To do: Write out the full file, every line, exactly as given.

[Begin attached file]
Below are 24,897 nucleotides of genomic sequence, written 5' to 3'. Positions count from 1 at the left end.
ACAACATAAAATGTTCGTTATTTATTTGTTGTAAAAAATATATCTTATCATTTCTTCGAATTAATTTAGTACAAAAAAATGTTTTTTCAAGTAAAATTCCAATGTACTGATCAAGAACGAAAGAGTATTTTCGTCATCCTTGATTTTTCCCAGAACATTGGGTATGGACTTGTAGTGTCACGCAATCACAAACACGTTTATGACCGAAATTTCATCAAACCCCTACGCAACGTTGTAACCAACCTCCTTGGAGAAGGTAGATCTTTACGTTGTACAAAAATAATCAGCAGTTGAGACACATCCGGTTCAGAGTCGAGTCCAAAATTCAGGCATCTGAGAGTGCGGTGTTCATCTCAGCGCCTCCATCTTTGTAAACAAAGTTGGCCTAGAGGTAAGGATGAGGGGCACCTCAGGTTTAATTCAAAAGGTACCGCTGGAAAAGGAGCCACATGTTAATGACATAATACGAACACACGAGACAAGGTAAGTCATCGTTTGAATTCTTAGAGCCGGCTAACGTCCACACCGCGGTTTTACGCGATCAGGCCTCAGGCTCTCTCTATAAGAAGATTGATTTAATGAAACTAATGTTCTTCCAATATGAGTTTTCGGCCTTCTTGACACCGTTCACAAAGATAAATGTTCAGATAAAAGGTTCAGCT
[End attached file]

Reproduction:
Below are 24,897 nucleotides of genomic sequence, written 5' to 3'. Positions count from 1 at the left end.
ACAACATAAAATGTTCGTTATTTATTTGTTGTAAAAAATATATCTTATCATTTCTTCGAATTAATTTAGTACAAAAAAATGTTTTTTCAAGTAAAATTCCAATGTACTGATCAAGAACGAAAGAGTATTTTCGTCATCCTTGATTTTTCCCAGAACATTGGGTATGGACTTGTAGTGTCACGCAATCACAAACACGTTTATGACCGAAATTTCATCAAACCCCTACGCAACGTTGTAACCAACCTCCTTGGAGAAGGTAGATCTTTACGTTGTACAAAAATAATCAGCAGTTGAGACACATCCGGTTCAGAGTCGAGTCCAAAATTCAGGCATCTGAGAGTGCGGTGTTCATCTCAGCGCCTCCATCTTTGTAAACAAAGTTGGCCTAGAGGTAAGGATGAGGGGCACCTCAGGTTTAATTCAAAAGGTACCGCTGGAAAAGGAGCCACATGTTAATGACATAATACGAACACACGAGACAAGGTAAGTCATCGTTTGAATTCTTAGAGCCGGCTAACGTCCACACCGCGGTTTTACGCGATCAGGCCTCAGGCTCTCTCTATAAGAAGATTGATTTAATGAAACTAATGTTCTTCCAATATGAGTTTTCGGCCTTCTTGACACCGTTCACAAAGATAAATGTTCAGATAAAAGGTTCAGCT